Although the narrator in ‘ The Signalman’ did scientifically question the Signalman, the narrator in ‘ The Red Room’ takes part in these eccentric incidents. The Narrator of the Signalman does not engage in these activities and is therefore less directly involved compared to the narrator of The Red Room. In The Signalman, the narrator has been raised not to belief in such ridiculous events and his arguments against the mysterious have more timbre than those in The Red Room as the events have been experienced. Consequently H. G.
Wells is untrustworthy and his viewpoint, flawed. Evidence of this is when the narrator is lost for words, which shows how he does not have all the answers. The narrator in ‘ The Signalman’ is not seen to be accurate as these events have occurred but he has more validity. Charlotte Bronte and W.
W. Jacobs are not untrustworthy nor are their ideas flawed, as they do not question the concept of the supernatural. Instead, they narrate stories of how people have been cursed by its supremacy. Very little reflection takes place within these novella’s compared to The Signalman and The Red Room where a struggle takes place; here its is very much superficial. The landscapes of these mystery stories generally add to the emotion of the scene and the variety of techniques used by the author.
Charles Dickens’ description of the railway cutting contributes to the unnerving tone as well as the air of supernaturalism. As the narrator has difficulty climbing down from the cutting, this adds to the tension and it seizes a sense of certainty. “ The cutting was extremely deep, and unusually precipitate. It was made through a clammy stone, that became oozier and wetter as I went down,” is evidence of this. The words, ‘ oozier’ and ‘ clammy stone,’ are unpleasant adjectives that emphasize how intolerable the isolated location is. The use of adverbs such as ‘ unusually precipitate’ highlights size of the setting.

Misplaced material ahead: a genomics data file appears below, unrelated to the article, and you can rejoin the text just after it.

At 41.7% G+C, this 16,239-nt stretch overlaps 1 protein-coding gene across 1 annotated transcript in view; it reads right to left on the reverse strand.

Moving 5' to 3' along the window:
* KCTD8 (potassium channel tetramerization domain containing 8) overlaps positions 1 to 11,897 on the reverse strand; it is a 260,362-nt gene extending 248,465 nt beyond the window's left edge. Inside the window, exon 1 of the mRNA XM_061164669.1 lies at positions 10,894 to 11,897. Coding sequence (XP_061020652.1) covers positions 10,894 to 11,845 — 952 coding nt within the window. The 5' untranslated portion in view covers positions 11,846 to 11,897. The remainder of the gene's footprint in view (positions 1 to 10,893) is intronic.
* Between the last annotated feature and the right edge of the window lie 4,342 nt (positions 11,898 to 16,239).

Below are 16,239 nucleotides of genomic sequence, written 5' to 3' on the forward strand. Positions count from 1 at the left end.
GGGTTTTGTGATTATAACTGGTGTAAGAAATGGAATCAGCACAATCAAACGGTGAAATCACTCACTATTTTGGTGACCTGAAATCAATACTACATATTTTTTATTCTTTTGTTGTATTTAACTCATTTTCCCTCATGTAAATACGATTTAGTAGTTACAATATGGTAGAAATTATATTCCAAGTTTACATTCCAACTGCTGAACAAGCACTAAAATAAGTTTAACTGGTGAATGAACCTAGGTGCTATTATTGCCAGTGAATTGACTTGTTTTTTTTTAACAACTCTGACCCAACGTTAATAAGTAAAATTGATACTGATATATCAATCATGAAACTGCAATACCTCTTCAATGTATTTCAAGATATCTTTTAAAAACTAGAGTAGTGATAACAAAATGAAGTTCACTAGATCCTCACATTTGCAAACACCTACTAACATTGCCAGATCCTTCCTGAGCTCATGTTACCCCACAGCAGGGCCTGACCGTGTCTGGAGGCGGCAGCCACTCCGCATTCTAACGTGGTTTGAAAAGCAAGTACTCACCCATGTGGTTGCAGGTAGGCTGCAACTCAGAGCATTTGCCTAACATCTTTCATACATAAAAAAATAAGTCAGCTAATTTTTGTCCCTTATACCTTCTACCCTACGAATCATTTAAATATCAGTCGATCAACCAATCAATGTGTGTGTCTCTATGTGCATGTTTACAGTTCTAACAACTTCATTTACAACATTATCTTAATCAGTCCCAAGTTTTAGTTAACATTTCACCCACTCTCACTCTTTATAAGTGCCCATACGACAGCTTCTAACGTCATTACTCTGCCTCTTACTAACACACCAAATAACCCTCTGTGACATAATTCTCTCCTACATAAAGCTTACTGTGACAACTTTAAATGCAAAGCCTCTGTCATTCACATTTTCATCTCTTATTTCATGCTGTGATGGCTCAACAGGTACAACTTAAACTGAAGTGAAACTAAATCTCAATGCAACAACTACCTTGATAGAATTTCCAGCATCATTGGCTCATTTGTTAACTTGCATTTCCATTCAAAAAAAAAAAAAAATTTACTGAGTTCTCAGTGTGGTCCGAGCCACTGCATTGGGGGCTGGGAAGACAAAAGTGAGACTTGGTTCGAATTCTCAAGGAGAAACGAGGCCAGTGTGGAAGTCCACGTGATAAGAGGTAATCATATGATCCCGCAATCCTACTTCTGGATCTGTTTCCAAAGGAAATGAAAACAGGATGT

In addition it informs us that is it a place of significance. Furthermore, Charles Dickens uses the repetition of the infinitive of the verb in order to stress the dullness and mundaneness of the Signalman’s life e. g. to change..
. to trim…
to turn. In the Red Room once again the landscape of the gothic is described with shadowy adjectives. “ The long, draughty subterranean passage was chilly and dusty,” is an example of how the darkness within the stories begins to play on our human fears. The dimness of the site symbolises the unknowable; H. G. Wells is using the technique of personification in this case.
Verbs such as “ thrust” testify the power of the supernatural that is engulfing him; there is an element of desperation. Furthermore the use of numbers, “ once, twice, thrice,” shows the battle between the rational and the supernatural. In The Monkey’s Paw and Napoleon and the Spectre, both narrators deliberately withhold information in order to intensify the mood of speculation and intrigue. In Napoleon and the Spectre, the landscape of mystery has its own different set of rules i. e. walls cannot dissolve in the ordinary world.